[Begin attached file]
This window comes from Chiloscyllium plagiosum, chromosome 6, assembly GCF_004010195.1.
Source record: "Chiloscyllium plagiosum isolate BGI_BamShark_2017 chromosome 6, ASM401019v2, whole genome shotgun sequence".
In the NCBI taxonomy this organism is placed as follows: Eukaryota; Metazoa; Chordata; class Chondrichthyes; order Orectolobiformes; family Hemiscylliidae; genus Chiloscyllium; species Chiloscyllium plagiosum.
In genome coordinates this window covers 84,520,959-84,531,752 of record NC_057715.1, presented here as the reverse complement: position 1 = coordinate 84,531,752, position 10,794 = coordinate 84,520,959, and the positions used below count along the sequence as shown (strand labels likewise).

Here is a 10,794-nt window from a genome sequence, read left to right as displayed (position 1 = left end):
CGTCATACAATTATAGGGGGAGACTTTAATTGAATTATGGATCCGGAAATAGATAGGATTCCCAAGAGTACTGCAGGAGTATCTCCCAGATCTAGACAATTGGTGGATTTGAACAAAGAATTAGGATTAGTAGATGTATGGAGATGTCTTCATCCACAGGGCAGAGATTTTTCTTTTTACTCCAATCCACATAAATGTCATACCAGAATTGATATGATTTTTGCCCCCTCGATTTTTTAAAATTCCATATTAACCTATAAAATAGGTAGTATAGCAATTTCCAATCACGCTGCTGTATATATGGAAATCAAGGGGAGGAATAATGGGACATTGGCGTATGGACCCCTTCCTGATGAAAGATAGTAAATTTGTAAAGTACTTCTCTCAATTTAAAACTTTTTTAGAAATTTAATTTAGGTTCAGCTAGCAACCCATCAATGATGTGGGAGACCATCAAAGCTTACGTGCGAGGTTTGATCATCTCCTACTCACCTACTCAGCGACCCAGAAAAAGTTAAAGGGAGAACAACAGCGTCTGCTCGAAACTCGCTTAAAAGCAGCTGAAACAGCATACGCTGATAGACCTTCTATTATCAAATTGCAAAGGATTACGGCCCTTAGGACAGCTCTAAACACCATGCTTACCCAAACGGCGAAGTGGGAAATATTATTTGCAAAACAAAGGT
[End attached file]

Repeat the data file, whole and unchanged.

This window comes from Chiloscyllium plagiosum, chromosome 6, assembly GCF_004010195.1.
Source record: "Chiloscyllium plagiosum isolate BGI_BamShark_2017 chromosome 6, ASM401019v2, whole genome shotgun sequence".
In the NCBI taxonomy this organism is placed as follows: Eukaryota; Metazoa; Chordata; class Chondrichthyes; order Orectolobiformes; family Hemiscylliidae; genus Chiloscyllium; species Chiloscyllium plagiosum.
In genome coordinates this window covers 84,520,959-84,531,752 of record NC_057715.1, presented here as the reverse complement: position 1 = coordinate 84,531,752, position 10,794 = coordinate 84,520,959, and the positions used below count along the sequence as shown (strand labels likewise).

Here is a 10,794-nt window from a genome sequence, read left to right as displayed (position 1 = left end):
CGTCATACAATTATAGGGGGAGACTTTAATTGAATTATGGATCCGGAAATAGATAGGATTCCCAAGAGTACTGCAGGAGTATCTCCCAGATCTAGACAATTGGTGGATTTGAACAAAGAATTAGGATTAGTAGATGTATGGAGATGTCTTCATCCACAGGGCAGAGATTTTTCTTTTTACTCCAATCCACATAAATGTCATACCAGAATTGATATGATTTTTGCCCCCTCGATTTTTTAAAATTCCATATTAACCTATAAAATAGGTAGTATAGCAATTTCCAATCACGCTGCTGTATATATGGAAATCAAGGGGAGGAATAATGGGACATTGGCGTATGGACCCCTTCCTGATGAAAGATAGTAAATTTGTAAAGTACTTCTCTCAATTTAAAACTTTTTTAGAAATTTAATTTAGGTTCAGCTAGCAACCCATCAATGATGTGGGAGACCATCAAAGCTTACGTGCGAGGTTTGATCATCTCCTACTCACCTACTCAGCGACCCAGAAAAAGTTAAAGGGAGAACAACAGCGTCTGCTCGAAACTCGCTTAAAAGCAGCTGAAACAGCATACGCTGATAGACCTTCTATTATCAAATTGCAAAGGATTACGGCCCTTAGGACAGCTCTAAACACCATGCTTACCCAAACGGCGAAGTGGGAAATATTATTTGCAAAACAAAGGT